Consumer Movement of Sri Lanka

World Health Report, 2001 stated that a high prevalence of poverty among people with mental health problems underlines the vicious cycle of exclusion and poverty. In that background, VSO Sri Lanka organized a stakeholder workshop to discuss the reasons for the social marginalization of people with mental health problems in 2004.

The workshop identified the main reasons for the social marginalization of people with mental health problems as:
  1. Society’s ignorance of mental health problems
  2. Poor access to mental health services resulting in lack of treatment and rehabilitation
  3. Economic barriers, which increase their social disadvantages.

The first consumer organization was formed by the persons with lived experiences of mental illness and community volunteers from five divisional secretariat divisions in Southern and Sabaragamuwa provinces, as an outcome of the BasicNeeds Sri Lanka’s Community Mental Health and Development programme. BasicNeeds Sri Lanka implemented the programme on a pilot basis (2002/2007) in collaboration with the government and other stakeholders.

Following the process, the mental health professionals and mental health services around the country and NGOs formed consumer organizations of their service users. The purpose of organizing such groups is to build the capacity of mental health service users and carers for improved rehabilitation care and continuous treatment. Persons with lived experiences of mental illness and their families joined these forums with the expectation of participating in collective initiatives to fight the stigma and to improve social integration of themselves and their families.

BasicNeeds, VSO and WHO, together with the Mental Health Directorate of the Ministry of Health, had a comprehensive institutional strengthening program (2007 – 2017) covering about 30 consumer organizations around the country. This has boosted their activism and actions in the community and participation in district-, provincial- and national level interventions.

Consumer Action Network Mental Health Lanka, called CAN MH Lanka, was established in 2012 by networking the consumer organizations countrywide, aiming to empower the mental health consumers and improve the awareness about mental health in the community.


People with mental health problems and the consumer movement of Sri Lanka face many challenges. Some of them are being there throughout the period since they first identified.
Poor knowledge among consumers, families and the general community causes stigma, mistrust, violation of rights and loss the roles in the family. Some people are expelled from families due to mental health problems, and most others are being neglected. Their family roles are disregarded, and their ideas are not considered valid.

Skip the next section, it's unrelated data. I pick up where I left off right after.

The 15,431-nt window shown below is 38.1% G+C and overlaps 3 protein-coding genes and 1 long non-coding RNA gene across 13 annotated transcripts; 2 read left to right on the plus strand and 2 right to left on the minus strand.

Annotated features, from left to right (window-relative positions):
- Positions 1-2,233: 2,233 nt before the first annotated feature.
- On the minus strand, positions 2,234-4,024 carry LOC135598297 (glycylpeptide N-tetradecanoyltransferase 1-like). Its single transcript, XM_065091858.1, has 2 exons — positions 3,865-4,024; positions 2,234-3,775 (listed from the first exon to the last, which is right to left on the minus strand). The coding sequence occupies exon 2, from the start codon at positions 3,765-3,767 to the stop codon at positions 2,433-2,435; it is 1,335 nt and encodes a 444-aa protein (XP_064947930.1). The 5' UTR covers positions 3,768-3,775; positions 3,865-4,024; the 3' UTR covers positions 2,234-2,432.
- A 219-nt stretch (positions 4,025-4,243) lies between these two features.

The support from the government and private sector for education and work is much lower, and they are given limited opportunities for employment, education and engagement in the community. The majority of people diagnosed with mental health problems are of poor education level, which is another reason for unemployment. Low confidence among persons with mental health problems also does not allow them to engage in the community and seek opportunities.
A preponderance of the people with mental health problems is from poor economic backgrounds. Therefore, it isn't easy to invest in treatment as well as for self-employment or entrepreneurship. Even the available marketplaces are not open for them, or they cannot afford the rents.
Networking helps disadvantaged groups to overcome the problems they commonly face. But most people do not know the importance of networking. It affects the sustainability of community networks and organizations. Even the community networks exist, there are no meeting places for them. Therefore, organizations are limited to hospitals.
There are minimal opportunities for rehabilitation activities and a limited number of professionals working in the rehabilitation sector. There are times some drugs are not available as well. Some of the side effects do not allow persons with mental health problems to engage in day-to-day activities. The inactivity caused by illness, side effects and no rehabilitation make the person worthless, which leads to stigma and discrimination.